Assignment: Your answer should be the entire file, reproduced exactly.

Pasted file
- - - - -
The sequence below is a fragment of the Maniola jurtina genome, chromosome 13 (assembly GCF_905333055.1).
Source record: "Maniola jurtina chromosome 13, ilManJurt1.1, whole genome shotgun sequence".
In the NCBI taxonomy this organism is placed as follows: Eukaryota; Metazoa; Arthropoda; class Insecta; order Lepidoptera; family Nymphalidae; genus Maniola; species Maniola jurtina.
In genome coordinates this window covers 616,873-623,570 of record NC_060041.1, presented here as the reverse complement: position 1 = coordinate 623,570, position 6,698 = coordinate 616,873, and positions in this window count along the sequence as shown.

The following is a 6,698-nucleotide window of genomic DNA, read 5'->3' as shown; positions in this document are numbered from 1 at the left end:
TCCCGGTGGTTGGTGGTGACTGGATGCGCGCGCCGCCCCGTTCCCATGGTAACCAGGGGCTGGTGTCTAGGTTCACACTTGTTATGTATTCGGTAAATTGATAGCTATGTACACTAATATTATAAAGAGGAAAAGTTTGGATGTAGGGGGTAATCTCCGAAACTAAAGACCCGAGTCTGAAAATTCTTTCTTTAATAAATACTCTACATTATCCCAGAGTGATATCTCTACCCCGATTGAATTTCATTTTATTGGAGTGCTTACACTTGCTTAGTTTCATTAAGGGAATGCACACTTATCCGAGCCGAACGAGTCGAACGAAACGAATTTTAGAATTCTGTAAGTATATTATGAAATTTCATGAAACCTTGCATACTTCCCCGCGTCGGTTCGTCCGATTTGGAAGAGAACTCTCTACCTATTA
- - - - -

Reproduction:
The sequence below is a fragment of the Maniola jurtina genome, chromosome 13 (assembly GCF_905333055.1).
Source record: "Maniola jurtina chromosome 13, ilManJurt1.1, whole genome shotgun sequence".
In the NCBI taxonomy this organism is placed as follows: Eukaryota; Metazoa; Arthropoda; class Insecta; order Lepidoptera; family Nymphalidae; genus Maniola; species Maniola jurtina.
In genome coordinates this window covers 616,873-623,570 of record NC_060041.1, presented here as the reverse complement: position 1 = coordinate 623,570, position 6,698 = coordinate 616,873, and positions in this window count along the sequence as shown.

The following is a 6,698-nucleotide window of genomic DNA, read 5'->3' as shown; positions in this document are numbered from 1 at the left end:
TCCCGGTGGTTGGTGGTGACTGGATGCGCGCGCCGCCCCGTTCCCATGGTAACCAGGGGCTGGTGTCTAGGTTCACACTTGTTATGTATTCGGTAAATTGATAGCTATGTACACTAATATTATAAAGAGGAAAAGTTTGGATGTAGGGGGTAATCTCCGAAACTAAAGACCCGAGTCTGAAAATTCTTTCTTTAATAAATACTCTACATTATCCCAGAGTGATATCTCTACCCCGATTGAATTTCATTTTATTGGAGTGCTTACACTTGCTTAGTTTCATTAAGGGAATGCACACTTATCCGAGCCGAACGAGTCGAACGAAACGAATTTTAGAATTCTGTAAGTATATTATGAAATTTCATGAAACCTTGCATACTTCCCCGCGTCGGTTCGTCCGATTTGGAAGAGAACTCTCTACCTATTA